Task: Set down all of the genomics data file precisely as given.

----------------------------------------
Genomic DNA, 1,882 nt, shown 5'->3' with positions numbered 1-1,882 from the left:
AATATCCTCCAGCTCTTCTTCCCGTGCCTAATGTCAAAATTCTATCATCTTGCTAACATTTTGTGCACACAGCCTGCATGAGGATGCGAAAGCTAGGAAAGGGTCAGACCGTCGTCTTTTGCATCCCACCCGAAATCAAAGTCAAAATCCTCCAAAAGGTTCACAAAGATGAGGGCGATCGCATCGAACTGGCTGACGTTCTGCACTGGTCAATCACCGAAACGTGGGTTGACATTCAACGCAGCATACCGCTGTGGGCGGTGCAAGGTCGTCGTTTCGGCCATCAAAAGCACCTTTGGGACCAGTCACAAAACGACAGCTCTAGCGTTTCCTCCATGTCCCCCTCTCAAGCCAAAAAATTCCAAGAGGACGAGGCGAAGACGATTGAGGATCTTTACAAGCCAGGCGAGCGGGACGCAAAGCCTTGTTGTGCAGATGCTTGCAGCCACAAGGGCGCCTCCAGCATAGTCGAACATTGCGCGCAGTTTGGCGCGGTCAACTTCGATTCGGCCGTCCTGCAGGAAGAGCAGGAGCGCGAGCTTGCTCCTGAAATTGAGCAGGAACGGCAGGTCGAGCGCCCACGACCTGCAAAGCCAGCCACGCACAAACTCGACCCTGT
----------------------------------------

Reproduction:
Genomic DNA, 1,882 nt, shown 5'->3' with positions numbered 1-1,882 from the left:
AATATCCTCCAGCTCTTCTTCCCGTGCCTAATGTCAAAATTCTATCATCTTGCTAACATTTTGTGCACACAGCCTGCATGAGGATGCGAAAGCTAGGAAAGGGTCAGACCGTCGTCTTTTGCATCCCACCCGAAATCAAAGTCAAAATCCTCCAAAAGGTTCACAAAGATGAGGGCGATCGCATCGAACTGGCTGACGTTCTGCACTGGTCAATCACCGAAACGTGGGTTGACATTCAACGCAGCATACCGCTGTGGGCGGTGCAAGGTCGTCGTTTCGGCCATCAAAAGCACCTTTGGGACCAGTCACAAAACGACAGCTCTAGCGTTTCCTCCATGTCCCCCTCTCAAGCCAAAAAATTCCAAGAGGACGAGGCGAAGACGATTGAGGATCTTTACAAGCCAGGCGAGCGGGACGCAAAGCCTTGTTGTGCAGATGCTTGCAGCCACAAGGGCGCCTCCAGCATAGTCGAACATTGCGCGCAGTTTGGCGCGGTCAACTTCGATTCGGCCGTCCTGCAGGAAGAGCAGGAGCGCGAGCTTGCTCCTGAAATTGAGCAGGAACGGCAGGTCGAGCGCCCACGACCTGCAAAGCCAGCCACGCACAAACTCGACCCTGT